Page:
The National Institute of Standards and Technology (NIST) has issued a new American version of the English language SI Brochure, the eighth edition of the international standard reference guide to the modern metric system, the International System of Units (known as SI from the French "Le Systeme International d'Unites"). NIST is the U.S. technical representative to the International Bureau of Weights and Measures that defines the SI and coordinates the federal government policy on the conversion to SI by federal agencies.Together NIST SP 330 and NIST SP 811 provide the legal interpretation of and guidelines for the use of the SI in the United States, as described in the Federal Register Notice PDF (May 16, 2008).
SI plays an essential role in international commerce and is the common language of scientific and technological research and development. The 2008 edition of NIST Special Publications (SP) 330, The International System of Units (SI), cover correct U.S. usage of metric units, such as the accepted spelling of "meter" and "liter". In addition, the revised guide includes a new chapter on units for quantities that describe biological effects, and symbols for expressing values for enzyme catalytic activity in Biology and Medicine.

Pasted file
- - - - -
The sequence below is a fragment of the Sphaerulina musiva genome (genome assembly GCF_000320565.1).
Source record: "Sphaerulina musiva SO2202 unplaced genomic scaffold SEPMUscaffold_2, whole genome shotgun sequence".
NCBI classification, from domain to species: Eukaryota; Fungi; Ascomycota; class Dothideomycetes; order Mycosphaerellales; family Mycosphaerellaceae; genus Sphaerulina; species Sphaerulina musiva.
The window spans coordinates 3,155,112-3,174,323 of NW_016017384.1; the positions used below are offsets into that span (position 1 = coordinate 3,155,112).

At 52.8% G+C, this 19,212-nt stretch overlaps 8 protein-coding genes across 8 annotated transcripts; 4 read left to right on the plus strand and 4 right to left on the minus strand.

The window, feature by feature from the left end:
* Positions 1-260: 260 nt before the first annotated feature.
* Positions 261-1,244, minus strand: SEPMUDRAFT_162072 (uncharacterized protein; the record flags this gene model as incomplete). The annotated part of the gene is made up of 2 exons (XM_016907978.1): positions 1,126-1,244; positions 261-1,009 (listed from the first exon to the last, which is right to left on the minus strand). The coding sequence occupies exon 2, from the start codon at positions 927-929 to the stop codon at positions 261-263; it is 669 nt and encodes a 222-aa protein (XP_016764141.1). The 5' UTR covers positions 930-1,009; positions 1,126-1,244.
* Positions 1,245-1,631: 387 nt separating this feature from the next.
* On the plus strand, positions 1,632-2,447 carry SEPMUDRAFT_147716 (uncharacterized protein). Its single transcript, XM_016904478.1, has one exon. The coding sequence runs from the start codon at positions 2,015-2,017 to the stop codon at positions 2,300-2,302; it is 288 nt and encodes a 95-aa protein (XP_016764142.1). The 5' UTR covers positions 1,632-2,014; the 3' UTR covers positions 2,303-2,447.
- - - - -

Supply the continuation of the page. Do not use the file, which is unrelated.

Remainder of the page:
Seven major changes have occurred from the 7th edition (1998) to the 8th edition (2006) of the SI Brochure and these changes have been incorporated into the 2008 edition of NIST SP 330:
NIST SP 330 is edited by Barry N. Taylor and Ambler Thompson, and can be requested in hard copy by contacting TheSI [at] nist.gov or downloading electronic copy here:
In another update, NIST Special Publication 811, Guide for the Use of the International System of Units (SI), complements SP330, and is published to assist NIST authors and others in correct SI usage and unit conversion. An extensive conversion factor appendix offers help in measurement unit conversions and in appropriate rounding-off of data. SP 811 also provides an editorial checklist for reviewing manuscripts' conformity with the SI and the basic principles of physical quantities and units. A color diagram has been added that illustrates the utilization of the SI base units in defining the 22 derived units with special names and symbols.
The U.S. Omnibus Trade and Competitiveness Act of 1988 designated "the metric system of measurement as the preferred system of weights and measures for United States trade and commerce." U.S. Public Law 110-69 in 2007, also known as the "American Competes Act" replaced the old definition of the metric system with the definition of the SI.
NIST SP 330 and NIST SP 811, both edited by Barry N. Taylor and Ambler Thompson, can be requested in hard copy by contacting TheSI [at] nist.gov or downloading electronic copies here:
Additional SI information can be found on the NIST Physics Laboratory website.
Further discussion of the Meter Convention, the SI, and international metrology may be found at the International Bureau of Weights and Measures (BIPM) website.